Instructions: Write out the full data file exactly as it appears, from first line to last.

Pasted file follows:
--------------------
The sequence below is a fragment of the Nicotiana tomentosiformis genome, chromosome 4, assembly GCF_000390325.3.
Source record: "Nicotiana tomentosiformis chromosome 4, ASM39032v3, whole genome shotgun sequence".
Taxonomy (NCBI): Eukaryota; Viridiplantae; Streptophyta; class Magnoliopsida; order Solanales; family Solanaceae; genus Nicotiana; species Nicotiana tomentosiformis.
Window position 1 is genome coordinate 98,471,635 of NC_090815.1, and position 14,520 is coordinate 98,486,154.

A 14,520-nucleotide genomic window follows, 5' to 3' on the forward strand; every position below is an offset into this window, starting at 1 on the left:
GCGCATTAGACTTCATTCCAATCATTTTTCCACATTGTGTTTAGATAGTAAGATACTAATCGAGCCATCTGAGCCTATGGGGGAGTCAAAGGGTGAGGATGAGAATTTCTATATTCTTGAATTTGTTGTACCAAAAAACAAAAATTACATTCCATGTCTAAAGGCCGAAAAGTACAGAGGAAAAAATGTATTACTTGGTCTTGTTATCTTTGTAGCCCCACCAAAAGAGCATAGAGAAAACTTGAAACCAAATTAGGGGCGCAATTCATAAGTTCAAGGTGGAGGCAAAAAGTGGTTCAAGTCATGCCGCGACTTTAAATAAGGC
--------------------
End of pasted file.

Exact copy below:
The sequence below is a fragment of the Nicotiana tomentosiformis genome, chromosome 4, assembly GCF_000390325.3.
Source record: "Nicotiana tomentosiformis chromosome 4, ASM39032v3, whole genome shotgun sequence".
Taxonomy (NCBI): Eukaryota; Viridiplantae; Streptophyta; class Magnoliopsida; order Solanales; family Solanaceae; genus Nicotiana; species Nicotiana tomentosiformis.
Window position 1 is genome coordinate 98,471,635 of NC_090815.1, and position 14,520 is coordinate 98,486,154.

A 14,520-nucleotide genomic window follows, 5' to 3' on the forward strand; every position below is an offset into this window, starting at 1 on the left:
GCGCATTAGACTTCATTCCAATCATTTTTCCACATTGTGTTTAGATAGTAAGATACTAATCGAGCCATCTGAGCCTATGGGGGAGTCAAAGGGTGAGGATGAGAATTTCTATATTCTTGAATTTGTTGTACCAAAAAACAAAAATTACATTCCATGTCTAAAGGCCGAAAAGTACAGAGGAAAAAATGTATTACTTGGTCTTGTTATCTTTGTAGCCCCACCAAAAGAGCATAGAGAAAACTTGAAACCAAATTAGGGGCGCAATTCATAAGTTCAAGGTGGAGGCAAAAAGTGGTTCAAGTCATGCCGCGACTTTAAATAAGGC